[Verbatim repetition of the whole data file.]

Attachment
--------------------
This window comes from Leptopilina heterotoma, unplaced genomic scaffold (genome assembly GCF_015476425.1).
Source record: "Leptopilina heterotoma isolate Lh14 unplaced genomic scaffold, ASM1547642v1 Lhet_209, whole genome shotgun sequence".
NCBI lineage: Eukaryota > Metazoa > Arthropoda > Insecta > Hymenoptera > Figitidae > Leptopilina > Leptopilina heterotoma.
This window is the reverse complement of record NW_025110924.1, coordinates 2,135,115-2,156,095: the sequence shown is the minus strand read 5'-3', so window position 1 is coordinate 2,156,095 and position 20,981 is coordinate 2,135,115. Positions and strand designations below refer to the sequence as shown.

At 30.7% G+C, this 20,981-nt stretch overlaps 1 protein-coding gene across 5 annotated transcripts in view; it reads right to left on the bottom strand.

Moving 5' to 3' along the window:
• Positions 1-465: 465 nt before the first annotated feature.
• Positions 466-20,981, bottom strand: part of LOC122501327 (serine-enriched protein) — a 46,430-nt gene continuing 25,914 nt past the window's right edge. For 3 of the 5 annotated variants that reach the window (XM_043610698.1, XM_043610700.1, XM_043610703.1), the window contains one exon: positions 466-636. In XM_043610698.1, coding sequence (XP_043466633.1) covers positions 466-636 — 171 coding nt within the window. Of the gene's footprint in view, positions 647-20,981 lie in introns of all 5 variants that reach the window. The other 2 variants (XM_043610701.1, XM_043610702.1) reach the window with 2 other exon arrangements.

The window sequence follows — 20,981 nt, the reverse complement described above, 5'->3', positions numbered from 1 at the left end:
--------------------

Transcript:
This window comes from Leptopilina heterotoma, unplaced genomic scaffold (genome assembly GCF_015476425.1).
Source record: "Leptopilina heterotoma isolate Lh14 unplaced genomic scaffold, ASM1547642v1 Lhet_209, whole genome shotgun sequence".
NCBI lineage: Eukaryota > Metazoa > Arthropoda > Insecta > Hymenoptera > Figitidae > Leptopilina > Leptopilina heterotoma.
This window is the reverse complement of record NW_025110924.1, coordinates 2,135,115-2,156,095: the sequence shown is the minus strand read 5'-3', so window position 1 is coordinate 2,156,095 and position 20,981 is coordinate 2,135,115. Positions and strand designations below refer to the sequence as shown.

At 30.7% G+C, this 20,981-nt stretch overlaps 1 protein-coding gene across 5 annotated transcripts in view; it reads right to left on the bottom strand.

Moving 5' to 3' along the window:
• Positions 1-465: 465 nt before the first annotated feature.
• Positions 466-20,981, bottom strand: part of LOC122501327 (serine-enriched protein) — a 46,430-nt gene continuing 25,914 nt past the window's right edge. For 3 of the 5 annotated variants that reach the window (XM_043610698.1, XM_043610700.1, XM_043610703.1), the window contains one exon: positions 466-636. In XM_043610698.1, coding sequence (XP_043466633.1) covers positions 466-636 — 171 coding nt within the window. Of the gene's footprint in view, positions 647-20,981 lie in introns of all 5 variants that reach the window. The other 2 variants (XM_043610701.1, XM_043610702.1) reach the window with 2 other exon arrangements.

The window sequence follows — 20,981 nt, the reverse complement described above, 5'->3', positions numbered from 1 at the left end: